As part of their effort to depict the subsidies as "carrots" for state participation, the challengers have relied on an early draft bill from the HELP Committee, much of which was later incorporated into the ACA. Setting aside the fact that the challengers should not be able to simultaneously embrace and reject the ACA’s legislative history, as the briefs do, they have focused on the Senate HELP Committee’s original draft, which was subsequently merged with a Finance Committee draft and further morphed by Majority Leader Reid—all of which should give us pause about relying on these early drafts in the first place.  Regardless, challengers have asserted that the HELP Committee bill denied premium credits in states that did not establish exchanges (from the brief: “Under the HELP bill, if a state established an Exchange (“Gateway”), residents could receive “credits” almost immediately. Affordable Health Choices Act, supra, § 3104(b)(1) …. If a state neither established an Exchange nor requested a federal Exchange, “the residents of such State shall not be eligible for credits” until four years after the date of enactment. Id. at § 3104(d) (emphasis added). The HELP bill permanently withheld credits in states that failed to implement the bill’s employer mandate. Id.”)  


             Pull up the HELP bill for yourself and keep reading. The section of the HELP bill that challengers’ rely upon—§3104--did give the subsidies to the federally-run exchanges. That section gave the states a choice to adopt their own exchanges (which it called “Gateways”) and adopt the supporting insurance provisions (§3104(a)(1)), or “request that the Secretary operate … a Gateway in such State” and adopt the supporting relevant insurance provisions (§3104(a)(2)), or do neither (§3104(a)(3)). The next section required the Secretary to establish the Gateway herself if the state does not adopt its own Gateway under any of the three provisions of section (a). (§3104(b)(c)).  Critically, section (b)(3) provides “the State shall be deemed to be an ‘establishing State’  on the date on which the Gateway established by the Secretary is in effect in Such state.”  In other words, as soon as the federal exchange was set up, it was to be considered a state exchange for all purposes—the exact argument that the government is now making before the D.C. Circuit.  Finally, the section expressly provided that—exactly as in the case of state-run gateways—the subsidies would become available on the federally-run gateways within 60 days.  (“Any resident of a State described in paragraph (3) … shall be eligible for credits under section 3111 beginning on the date that is 60 days after the date  which such Gateway is established in such State [by the Secretary].” §3104(c)(4). )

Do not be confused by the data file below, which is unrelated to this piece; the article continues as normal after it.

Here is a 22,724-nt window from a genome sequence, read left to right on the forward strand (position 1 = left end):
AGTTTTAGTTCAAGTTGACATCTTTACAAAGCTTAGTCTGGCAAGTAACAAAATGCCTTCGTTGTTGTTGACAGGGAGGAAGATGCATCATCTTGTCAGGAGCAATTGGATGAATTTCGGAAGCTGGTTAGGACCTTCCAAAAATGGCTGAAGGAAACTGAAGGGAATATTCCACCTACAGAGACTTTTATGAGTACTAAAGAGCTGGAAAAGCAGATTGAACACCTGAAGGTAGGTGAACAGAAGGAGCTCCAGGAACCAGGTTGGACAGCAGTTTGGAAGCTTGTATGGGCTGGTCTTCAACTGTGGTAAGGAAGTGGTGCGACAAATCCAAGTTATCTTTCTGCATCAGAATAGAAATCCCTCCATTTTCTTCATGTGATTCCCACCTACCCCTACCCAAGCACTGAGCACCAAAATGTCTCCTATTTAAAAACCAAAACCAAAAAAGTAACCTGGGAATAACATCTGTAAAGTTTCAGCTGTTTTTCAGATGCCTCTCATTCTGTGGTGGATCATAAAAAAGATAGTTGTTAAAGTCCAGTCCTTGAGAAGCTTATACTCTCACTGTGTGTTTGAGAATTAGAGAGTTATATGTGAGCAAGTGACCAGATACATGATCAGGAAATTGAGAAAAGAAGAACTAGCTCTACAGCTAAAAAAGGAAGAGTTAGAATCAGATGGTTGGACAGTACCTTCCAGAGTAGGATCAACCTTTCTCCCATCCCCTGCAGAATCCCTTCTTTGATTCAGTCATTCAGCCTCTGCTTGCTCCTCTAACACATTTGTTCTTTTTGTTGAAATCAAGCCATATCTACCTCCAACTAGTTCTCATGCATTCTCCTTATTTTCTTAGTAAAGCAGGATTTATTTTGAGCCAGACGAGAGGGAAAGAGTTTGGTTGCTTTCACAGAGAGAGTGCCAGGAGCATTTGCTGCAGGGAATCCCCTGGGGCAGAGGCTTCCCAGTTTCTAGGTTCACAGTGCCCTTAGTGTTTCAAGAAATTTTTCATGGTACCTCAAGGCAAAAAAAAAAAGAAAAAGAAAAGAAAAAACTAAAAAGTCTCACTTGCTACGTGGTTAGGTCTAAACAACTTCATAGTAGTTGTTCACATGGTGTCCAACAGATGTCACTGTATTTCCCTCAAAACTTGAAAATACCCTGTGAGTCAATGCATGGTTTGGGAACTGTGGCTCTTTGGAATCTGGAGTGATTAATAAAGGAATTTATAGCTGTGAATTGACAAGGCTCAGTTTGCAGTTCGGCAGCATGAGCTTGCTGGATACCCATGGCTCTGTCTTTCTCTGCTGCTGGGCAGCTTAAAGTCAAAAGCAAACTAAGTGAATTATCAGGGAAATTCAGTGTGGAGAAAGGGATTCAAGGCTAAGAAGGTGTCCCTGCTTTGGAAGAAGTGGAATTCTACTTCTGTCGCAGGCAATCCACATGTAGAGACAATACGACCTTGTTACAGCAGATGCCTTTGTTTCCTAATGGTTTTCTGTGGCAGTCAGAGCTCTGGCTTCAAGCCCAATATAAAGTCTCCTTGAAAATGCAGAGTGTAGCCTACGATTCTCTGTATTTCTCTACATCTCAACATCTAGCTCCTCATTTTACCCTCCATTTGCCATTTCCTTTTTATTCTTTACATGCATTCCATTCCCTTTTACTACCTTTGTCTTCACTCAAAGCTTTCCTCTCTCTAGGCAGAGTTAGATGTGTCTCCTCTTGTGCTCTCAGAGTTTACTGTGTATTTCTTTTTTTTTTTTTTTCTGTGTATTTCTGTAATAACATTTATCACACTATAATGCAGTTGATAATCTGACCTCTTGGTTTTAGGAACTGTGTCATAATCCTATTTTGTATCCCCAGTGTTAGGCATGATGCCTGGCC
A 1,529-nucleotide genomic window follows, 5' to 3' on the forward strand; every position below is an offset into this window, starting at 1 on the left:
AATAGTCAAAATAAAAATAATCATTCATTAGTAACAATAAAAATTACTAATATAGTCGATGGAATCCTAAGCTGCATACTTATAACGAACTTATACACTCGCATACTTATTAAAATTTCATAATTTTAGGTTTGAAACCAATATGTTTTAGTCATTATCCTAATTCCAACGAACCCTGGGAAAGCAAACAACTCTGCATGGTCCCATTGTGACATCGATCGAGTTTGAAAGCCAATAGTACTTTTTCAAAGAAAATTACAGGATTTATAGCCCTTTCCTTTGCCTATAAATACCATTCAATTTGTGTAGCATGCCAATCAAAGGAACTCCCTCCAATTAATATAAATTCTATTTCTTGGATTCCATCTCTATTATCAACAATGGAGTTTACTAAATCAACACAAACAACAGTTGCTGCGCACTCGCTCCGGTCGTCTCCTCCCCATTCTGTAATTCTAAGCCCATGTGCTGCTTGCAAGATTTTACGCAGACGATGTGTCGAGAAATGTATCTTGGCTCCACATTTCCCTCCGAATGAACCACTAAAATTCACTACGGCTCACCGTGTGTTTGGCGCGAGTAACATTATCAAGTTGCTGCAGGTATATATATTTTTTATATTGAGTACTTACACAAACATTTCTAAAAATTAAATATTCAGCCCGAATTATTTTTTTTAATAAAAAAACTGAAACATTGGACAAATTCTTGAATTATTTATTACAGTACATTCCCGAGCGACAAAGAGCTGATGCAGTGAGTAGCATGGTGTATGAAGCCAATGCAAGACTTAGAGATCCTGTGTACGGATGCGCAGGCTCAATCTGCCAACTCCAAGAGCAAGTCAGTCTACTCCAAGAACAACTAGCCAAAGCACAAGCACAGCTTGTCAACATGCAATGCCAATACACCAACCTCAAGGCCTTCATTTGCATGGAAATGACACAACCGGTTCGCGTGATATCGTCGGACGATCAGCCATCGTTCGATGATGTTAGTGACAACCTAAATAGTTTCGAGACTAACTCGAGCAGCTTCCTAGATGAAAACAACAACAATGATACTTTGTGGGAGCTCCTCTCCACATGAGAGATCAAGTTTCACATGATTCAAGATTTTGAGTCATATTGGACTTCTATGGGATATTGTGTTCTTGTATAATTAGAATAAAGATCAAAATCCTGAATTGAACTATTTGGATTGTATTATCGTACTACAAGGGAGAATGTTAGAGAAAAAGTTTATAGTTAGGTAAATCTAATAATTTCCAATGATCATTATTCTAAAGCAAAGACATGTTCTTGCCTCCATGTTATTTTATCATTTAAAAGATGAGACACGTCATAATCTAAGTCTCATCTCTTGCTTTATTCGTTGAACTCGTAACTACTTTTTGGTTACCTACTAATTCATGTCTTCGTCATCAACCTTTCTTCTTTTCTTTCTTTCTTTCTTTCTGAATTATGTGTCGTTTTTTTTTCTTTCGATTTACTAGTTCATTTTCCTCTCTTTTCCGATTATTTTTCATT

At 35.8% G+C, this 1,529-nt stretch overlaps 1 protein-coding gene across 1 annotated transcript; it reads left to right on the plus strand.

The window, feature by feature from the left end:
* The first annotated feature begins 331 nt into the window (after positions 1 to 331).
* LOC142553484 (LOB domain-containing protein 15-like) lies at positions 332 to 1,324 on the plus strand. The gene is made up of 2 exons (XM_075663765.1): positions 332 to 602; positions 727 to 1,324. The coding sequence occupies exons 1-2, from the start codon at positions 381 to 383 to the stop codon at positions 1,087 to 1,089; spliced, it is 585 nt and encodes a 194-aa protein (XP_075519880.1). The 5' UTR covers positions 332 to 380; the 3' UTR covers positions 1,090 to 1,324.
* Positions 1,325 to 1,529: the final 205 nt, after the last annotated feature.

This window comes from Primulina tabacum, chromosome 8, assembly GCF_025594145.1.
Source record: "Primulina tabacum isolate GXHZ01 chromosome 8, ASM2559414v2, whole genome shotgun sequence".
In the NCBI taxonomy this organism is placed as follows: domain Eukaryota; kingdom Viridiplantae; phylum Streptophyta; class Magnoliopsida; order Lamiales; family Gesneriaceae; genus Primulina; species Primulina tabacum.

It is true that the HELP bill (§3104(d)) also provided that subsidies would be denied for four years in states that both refused to adopt the reforms themselves and also refused to request the federal government to do it for them. But that conceptualization of state-choice did not make it into the ACA. Instead, the ACA replicates only the first two state-flexibility options from the HELP bill--the options for which the subsidies were always available: the states can establish the exchanges themselves or the feds will do it for them. The subsidies were to be given to both.  The ACA, unlike the HELP draft, does not give the states the choice to decline the implementation altogether.  (Again, it’s the Clean Air Act. It’s not Medicaid.)


 #3: The Question of Subsidies on the Exchanges Had Nothing to Do with the Jurisdiction of the Senate Finance Committee


      Surprisingly, the challengers also have persisted in citing a stray 2009 remark by Senator Baucus as further proof of their "carrots" argument, even after the factual premise of that remark has been corrected.  (From the appellant’s brief: “Senator Max Baucus, used the conditional nature of the subsidies to justify his jurisdiction over the Exchanges and related regulations of health coverage in the draft ACA; that is, the Finance Committee  had jurisdiction over health issues only because the bill conditioned “tax credit” subsidies, within its bailiwick, on states creating Exchanges subject to regulation.” One amicus, on the blogs, has made the same argument here.). As an initial matter, the Baucus comment had nothing to do with differentiating between the state and federal exchanges. It was an explanation of why his Committee shared jurisdiction over health reform with the HELP Committee. (Specifically he was explaining why the Finance Committee had jurisdiction over amendments relating to health insurance coverage even though it would not have jurisdiction over medical malpractice amendments.) But even if it were relevant, it tells us nothing about whether the subsidies might be offered on one, the other, or both. (Read the transcript for yourself.) More importantly, it is simply not true, as the challengers claim, that also including subsidies for the federal exchanges would somehow have deprived the Finance Committee of jurisdiction over the ACA. There is zero evidence for any such argument in the record or in the rules of the Senate.   Regardless as I have already detailed (here)  a stray comment early in the drafting process of a statute with a legislative process as unorthodox as the ACA’s has no place in the judicial decision-making process.